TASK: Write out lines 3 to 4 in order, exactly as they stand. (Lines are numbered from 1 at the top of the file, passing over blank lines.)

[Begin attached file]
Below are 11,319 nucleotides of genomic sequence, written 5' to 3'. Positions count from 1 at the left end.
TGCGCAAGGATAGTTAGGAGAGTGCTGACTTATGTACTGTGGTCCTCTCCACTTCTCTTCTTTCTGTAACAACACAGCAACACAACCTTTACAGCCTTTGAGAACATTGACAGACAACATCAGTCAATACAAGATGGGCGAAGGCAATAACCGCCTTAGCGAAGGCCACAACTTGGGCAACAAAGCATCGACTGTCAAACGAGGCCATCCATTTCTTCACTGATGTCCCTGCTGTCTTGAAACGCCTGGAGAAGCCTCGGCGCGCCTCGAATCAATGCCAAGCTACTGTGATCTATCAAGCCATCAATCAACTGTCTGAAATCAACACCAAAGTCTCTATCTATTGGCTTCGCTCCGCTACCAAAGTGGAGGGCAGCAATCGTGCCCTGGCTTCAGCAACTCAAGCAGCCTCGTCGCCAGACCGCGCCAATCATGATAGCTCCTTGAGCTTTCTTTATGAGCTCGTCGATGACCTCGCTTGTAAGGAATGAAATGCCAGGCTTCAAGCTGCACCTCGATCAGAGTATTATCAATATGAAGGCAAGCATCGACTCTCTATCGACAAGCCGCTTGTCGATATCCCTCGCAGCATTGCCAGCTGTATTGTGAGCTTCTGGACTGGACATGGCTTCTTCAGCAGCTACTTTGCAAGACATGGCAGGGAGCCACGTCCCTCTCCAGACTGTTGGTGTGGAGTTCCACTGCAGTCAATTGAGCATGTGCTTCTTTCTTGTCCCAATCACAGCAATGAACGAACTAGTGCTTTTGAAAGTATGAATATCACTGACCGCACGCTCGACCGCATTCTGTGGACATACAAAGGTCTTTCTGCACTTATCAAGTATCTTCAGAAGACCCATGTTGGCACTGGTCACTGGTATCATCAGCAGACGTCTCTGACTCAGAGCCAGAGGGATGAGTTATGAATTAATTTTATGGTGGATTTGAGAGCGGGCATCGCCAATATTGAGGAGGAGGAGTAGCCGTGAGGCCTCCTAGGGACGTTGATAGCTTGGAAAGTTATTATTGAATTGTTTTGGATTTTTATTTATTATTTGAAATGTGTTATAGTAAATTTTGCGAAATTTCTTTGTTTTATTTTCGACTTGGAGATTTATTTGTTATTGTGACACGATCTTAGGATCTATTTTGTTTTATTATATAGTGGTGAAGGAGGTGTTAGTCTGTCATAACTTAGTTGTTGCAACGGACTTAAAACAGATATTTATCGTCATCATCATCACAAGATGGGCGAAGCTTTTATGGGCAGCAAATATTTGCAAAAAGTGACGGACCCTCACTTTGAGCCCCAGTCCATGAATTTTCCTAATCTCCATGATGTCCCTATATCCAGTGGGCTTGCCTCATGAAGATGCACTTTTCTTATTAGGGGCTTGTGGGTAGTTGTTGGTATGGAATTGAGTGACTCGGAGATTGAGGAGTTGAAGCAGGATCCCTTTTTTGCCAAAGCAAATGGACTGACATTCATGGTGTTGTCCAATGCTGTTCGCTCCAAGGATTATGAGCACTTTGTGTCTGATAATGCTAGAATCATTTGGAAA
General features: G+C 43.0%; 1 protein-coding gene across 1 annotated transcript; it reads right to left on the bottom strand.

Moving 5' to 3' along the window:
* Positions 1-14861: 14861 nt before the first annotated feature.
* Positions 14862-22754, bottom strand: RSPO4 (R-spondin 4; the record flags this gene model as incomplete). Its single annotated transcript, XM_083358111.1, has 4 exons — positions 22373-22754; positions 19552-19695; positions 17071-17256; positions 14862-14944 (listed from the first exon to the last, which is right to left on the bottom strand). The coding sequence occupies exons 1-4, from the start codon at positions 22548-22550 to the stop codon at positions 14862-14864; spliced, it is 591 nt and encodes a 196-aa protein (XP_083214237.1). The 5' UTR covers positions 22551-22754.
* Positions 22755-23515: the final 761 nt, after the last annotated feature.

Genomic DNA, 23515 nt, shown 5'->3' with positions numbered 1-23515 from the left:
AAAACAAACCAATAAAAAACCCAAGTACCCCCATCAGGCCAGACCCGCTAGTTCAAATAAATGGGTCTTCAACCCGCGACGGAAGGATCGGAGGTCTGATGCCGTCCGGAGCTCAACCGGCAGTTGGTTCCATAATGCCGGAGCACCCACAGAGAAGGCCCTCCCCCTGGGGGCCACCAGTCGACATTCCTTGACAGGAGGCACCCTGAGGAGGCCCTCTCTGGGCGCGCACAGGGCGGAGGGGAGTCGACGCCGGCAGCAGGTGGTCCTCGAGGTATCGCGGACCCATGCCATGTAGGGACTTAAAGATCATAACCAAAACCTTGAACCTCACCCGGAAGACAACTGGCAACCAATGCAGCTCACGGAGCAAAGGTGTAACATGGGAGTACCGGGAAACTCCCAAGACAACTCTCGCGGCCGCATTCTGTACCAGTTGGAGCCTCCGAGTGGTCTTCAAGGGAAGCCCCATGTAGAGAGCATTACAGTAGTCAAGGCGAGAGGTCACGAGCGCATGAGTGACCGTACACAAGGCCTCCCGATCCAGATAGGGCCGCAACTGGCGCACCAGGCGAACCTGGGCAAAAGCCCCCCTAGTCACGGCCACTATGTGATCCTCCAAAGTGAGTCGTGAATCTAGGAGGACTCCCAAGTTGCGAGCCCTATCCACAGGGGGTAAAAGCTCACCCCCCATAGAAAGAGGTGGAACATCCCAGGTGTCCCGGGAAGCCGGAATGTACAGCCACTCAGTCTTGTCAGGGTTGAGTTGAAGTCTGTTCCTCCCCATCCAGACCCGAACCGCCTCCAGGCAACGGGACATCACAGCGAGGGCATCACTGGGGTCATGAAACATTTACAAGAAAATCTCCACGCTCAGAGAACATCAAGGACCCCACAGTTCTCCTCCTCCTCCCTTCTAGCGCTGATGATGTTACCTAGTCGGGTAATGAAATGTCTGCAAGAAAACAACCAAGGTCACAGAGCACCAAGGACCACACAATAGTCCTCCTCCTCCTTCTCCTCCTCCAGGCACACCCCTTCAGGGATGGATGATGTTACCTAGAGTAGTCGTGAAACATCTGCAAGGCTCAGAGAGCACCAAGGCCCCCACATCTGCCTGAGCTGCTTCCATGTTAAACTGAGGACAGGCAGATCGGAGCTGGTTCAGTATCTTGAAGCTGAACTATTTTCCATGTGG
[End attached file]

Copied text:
General features: G+C 43.0%; 1 protein-coding gene across 1 annotated transcript; it reads right to left on the bottom strand.

Moving 5' to 3' along the window: